RESIDENTS have objected to plans to create a large waste facility on the outskirts of their village, claiming it could lead to noise pollution, traffic problems and unsavoury smells.
Waste management specialists Veolia ES is seeking permission for a waste transfer station (WTS) on the outskirts of Bishop Middleham, near Sedgefield.
The site, close to A177 at Garmondsway, has been used as a waste vehicle and maintenance depot since the mid 1970s and employs 25 people.
If approved, the 1,600 square metre facility would shred and bulk up to 50,000 tonnes of commercial and industrial waste per year, creating a further five full time jobs.
Waste processing would take place between 7am and 7pm seven-days-a-week and waste deliveries and exports would continue until 10pm to avoid traffic congestion.
Limited exports may take place outside of these hours, but would be limited to one per hour.
The Highways Authority has not raised any objections to the scheme, which is envisaged to create an extra 48 vehicle movements per day.
Some residents, however, fear the facility will have a damaging impact on their lives.
Planning consultant Jon Tweddle, acting on behalf of a couple from Bishop Middleham, said: “My client would like to lodge their strong objections to the above planning application on the grounds that the activities from the site would significantly affect their general amenity and enjoyment of their house and gardens.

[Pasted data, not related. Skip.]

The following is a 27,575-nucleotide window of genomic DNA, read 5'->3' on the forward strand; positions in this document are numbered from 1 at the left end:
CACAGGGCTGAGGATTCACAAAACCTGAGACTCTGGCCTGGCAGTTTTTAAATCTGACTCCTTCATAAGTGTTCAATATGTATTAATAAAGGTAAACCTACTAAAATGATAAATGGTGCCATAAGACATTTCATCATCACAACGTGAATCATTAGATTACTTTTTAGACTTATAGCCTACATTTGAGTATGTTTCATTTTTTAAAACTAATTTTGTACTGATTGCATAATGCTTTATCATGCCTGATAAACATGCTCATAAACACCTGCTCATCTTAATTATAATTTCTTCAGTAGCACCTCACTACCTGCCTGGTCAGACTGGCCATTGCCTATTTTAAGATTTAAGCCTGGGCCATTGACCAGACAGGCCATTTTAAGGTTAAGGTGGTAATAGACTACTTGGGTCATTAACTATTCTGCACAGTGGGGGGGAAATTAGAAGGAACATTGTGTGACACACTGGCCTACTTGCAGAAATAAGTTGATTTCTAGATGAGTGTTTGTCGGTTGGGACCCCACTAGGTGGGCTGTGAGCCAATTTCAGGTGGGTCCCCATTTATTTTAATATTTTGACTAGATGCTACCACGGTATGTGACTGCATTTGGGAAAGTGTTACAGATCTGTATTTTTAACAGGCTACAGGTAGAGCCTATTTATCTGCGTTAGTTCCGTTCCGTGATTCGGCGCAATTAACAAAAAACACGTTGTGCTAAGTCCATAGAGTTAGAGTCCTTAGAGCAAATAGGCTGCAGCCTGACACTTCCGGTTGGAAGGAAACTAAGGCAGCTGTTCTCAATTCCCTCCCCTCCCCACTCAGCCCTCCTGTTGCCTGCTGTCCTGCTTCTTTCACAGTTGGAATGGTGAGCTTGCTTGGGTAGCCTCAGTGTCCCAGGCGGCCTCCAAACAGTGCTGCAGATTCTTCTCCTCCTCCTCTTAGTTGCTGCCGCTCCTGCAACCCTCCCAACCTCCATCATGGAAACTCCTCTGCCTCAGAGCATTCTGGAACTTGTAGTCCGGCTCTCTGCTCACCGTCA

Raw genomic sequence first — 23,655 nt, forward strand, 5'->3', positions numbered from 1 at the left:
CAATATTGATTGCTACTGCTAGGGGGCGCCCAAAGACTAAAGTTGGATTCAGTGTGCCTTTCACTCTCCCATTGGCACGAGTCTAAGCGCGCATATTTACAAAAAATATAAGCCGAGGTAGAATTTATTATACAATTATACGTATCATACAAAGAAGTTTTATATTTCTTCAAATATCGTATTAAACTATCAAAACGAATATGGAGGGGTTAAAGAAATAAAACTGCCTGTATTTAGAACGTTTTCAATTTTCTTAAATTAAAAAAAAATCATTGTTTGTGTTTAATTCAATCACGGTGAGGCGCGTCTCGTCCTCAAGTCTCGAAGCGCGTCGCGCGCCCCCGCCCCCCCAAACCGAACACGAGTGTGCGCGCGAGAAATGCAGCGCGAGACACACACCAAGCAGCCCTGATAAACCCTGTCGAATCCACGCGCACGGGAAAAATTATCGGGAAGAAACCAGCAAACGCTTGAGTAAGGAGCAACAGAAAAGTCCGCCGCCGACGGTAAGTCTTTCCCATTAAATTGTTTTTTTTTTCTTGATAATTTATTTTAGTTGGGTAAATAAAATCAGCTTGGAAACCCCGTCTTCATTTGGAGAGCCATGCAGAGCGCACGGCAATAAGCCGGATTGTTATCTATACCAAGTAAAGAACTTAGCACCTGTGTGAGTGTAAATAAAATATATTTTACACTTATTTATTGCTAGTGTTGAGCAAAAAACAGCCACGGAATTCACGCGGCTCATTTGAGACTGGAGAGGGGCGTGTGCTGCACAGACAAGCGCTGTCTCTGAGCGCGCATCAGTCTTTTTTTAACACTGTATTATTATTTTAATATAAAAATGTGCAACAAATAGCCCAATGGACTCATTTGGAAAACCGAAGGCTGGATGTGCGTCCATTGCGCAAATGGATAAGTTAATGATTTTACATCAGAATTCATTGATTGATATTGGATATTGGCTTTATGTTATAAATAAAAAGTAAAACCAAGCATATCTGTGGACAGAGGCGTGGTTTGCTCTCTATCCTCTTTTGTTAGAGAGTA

“It is considered that the proposals will generate an unacceptable level of noise, dust, odours and traffic movements.”
Nearby resident Diane Davis also raised concerns about increased traffic on the A177.
Durham County Council planning officer Chris Shields has recommended councillors approve the scheme subject to conditions at the county planning committee meeting at County Hall in Durham City on Tuesday, January 7.
He cited the site’s history as a waste management facility and the fact it is safe-guarded for waste development in the County Durham Waste Local Plan and the emerging County Durham Plan.
His report highlighted how commercial and industrial waste is less likely to smell than household rubbish and that a noise assessment had predicted noise at the nearest property would be below background level.
Within the application, Veolia confirmed it had received no complaints over previous early morning activities carried out on the site, adding: “Veolia will continue to operate the site to the high standards expected and will remain good neighbours.”